“It appears that Thomas acted as a front for his more famous brother Gilbert and his accomplice Arthur Farwell,” Volovsek adds. “Both were government agents who could stand to profit by applying their specialized knowledge to speculate in real estate.”

Thomas obtained a Crown grant for the nearly-deserted site of Sproat’s Landing in 1892, and promptly sold it to a Victoria syndicate for $8,000. They in turn laid out a new town called Columbia. While Sproat’s was mostly or entirely east of Pass Creek, Columbia was entirely on the west. It was first mentioned in the Daily Colonist of March 29, 1892: “The new town of Columbia, formerly known as Sproat’s Landing … will be subdivided at an early date. Mr. H.B. Smith, C.E. (Keefer &Smith) … will carry out the work.”

Smith’s townsite plan survives and shows streets named Esquimalt, Nanaimo, Victoria, Comox, and Alberni, and avenues named Kaslo, Nelson, Kootenay, Columbia, Ainsworth, Slocan, Farwell, and Sproat. However, nothing became of Columbia, and the name reverted to Sproat’s.

The flood of 1894 might have washed Sproat’s Landing off the map for good, but it came back to life the following year when a railway spur was built to allow steamships to avoid Tin Cup Rapids. The line was abandoned in 1897.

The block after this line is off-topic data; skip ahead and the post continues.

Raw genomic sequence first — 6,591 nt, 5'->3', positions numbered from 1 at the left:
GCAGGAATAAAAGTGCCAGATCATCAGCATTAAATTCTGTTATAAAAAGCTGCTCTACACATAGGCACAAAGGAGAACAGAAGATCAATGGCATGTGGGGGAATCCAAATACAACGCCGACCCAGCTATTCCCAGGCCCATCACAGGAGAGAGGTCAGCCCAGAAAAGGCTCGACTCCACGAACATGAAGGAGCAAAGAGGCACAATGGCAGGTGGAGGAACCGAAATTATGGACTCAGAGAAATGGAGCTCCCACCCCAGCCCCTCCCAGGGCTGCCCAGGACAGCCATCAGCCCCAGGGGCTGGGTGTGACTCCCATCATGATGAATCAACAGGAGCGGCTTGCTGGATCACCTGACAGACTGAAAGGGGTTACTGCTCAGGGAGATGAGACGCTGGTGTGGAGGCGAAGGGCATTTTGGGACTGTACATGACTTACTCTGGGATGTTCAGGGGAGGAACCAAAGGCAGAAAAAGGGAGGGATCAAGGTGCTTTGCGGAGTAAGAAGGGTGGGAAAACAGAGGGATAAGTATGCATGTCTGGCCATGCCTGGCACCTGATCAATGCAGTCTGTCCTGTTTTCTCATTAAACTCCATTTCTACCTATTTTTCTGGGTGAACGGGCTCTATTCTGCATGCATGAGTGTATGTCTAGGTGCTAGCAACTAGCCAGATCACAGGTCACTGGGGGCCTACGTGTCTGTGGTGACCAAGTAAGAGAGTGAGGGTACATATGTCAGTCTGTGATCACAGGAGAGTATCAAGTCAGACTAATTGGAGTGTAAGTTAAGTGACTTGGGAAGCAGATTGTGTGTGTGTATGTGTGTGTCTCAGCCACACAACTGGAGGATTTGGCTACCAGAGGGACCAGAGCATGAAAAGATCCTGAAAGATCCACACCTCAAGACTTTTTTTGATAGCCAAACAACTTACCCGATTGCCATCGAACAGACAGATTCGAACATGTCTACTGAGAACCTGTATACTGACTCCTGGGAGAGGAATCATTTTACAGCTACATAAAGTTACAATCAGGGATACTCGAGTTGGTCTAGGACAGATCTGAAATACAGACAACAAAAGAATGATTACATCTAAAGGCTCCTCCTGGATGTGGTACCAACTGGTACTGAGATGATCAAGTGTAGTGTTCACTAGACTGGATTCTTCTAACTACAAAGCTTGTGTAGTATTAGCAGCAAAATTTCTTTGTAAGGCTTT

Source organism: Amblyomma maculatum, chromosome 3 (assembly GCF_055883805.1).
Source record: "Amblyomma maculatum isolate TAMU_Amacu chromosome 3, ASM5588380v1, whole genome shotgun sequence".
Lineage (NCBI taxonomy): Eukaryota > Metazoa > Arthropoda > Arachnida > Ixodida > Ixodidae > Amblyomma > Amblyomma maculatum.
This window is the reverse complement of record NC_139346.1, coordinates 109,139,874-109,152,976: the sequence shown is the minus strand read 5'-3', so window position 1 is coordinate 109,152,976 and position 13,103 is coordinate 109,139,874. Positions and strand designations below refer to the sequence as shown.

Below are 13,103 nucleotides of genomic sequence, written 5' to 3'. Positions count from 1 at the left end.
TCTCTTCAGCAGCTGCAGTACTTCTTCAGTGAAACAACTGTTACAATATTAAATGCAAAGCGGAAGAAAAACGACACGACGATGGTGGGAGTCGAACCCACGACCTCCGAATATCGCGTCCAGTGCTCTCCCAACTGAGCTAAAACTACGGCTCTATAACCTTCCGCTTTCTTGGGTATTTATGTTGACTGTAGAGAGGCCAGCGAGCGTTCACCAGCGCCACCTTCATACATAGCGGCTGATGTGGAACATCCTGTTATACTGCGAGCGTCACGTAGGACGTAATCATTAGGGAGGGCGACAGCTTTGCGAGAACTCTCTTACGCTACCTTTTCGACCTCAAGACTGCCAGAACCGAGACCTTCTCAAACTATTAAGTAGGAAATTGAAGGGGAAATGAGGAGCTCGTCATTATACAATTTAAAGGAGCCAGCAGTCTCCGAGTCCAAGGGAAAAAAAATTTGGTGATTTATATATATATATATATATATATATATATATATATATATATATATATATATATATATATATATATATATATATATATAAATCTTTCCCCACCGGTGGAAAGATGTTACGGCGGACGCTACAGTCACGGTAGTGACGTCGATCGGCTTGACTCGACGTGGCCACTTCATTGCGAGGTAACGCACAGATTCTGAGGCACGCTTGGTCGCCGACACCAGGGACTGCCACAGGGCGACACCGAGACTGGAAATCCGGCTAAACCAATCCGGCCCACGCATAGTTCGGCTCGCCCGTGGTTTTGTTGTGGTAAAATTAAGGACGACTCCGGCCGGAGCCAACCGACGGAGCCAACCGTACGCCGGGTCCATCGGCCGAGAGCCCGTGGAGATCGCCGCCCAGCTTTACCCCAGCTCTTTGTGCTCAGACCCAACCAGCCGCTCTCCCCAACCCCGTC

In the 1910s a farming settlement called Sproat emerged on the east side of Upper Arrow Lake, five and a half miles north of Arrowhead and a quarter mile from Sidmouth, which eventually subsumed it. A post office operated from 1916 to 1919 whose records have been erroneously merged with Sproat’s Landing. The second Sproat was presumably named after Mount Sproat, which towered over Arrowhead, and was in turn named after Gilbert by 1889. Gilbert is also remembered in Sproat Lake, west of Port Alberni, which was renamed in his honour in 1864 (it had been Kleecoot Lake) plus Sproat River and Sproat Narrows in the same area, and Sproat Bay in Barkley Sound.

Gilbert is further credited with naming Nelson after Lt.-Gov. Hugh Nelson in 1888. (He thought either Stanley or Nelson would do, but Stanley was already taken by a town in the Cariboo.)

As for the pronunciation of Sproat, Gilbert set the record straight in a 1908 letter to the provincial archivist: “I say nothing against Brussels sprouts, which I love to eat, but tell your typist that I was christened with an ‘a’ and not a ‘u.’”

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Thomas Sproat pre-empted the site of Sproat’s Landing in 1888 but didn’t receive a Crown grant until 1892. His 320 acres straddled Pass Creek, but the settlement was mostly or entirely on the east side, roughly where the Castlegar sewage lagoons are today.

Thomas Sproat pre-empted the site of Sproat’s Landing in 1888 but didn’t receive a Crown grant until 1892. His 320 acres straddled Pass Creek, but the settlement was mostly or entirely on the east side, roughly where the Castlegar sewage lagoons are today.

In 1890, the CPR advertised in the Nelson Miner that its steamer Lytton left Sproat’s Landing for Revelstoke every Tuesday and Friday.

In 1890, the CPR advertised in the Nelson Miner that its steamer Lytton left Sproat’s Landing for Revelstoke every Tuesday and Friday.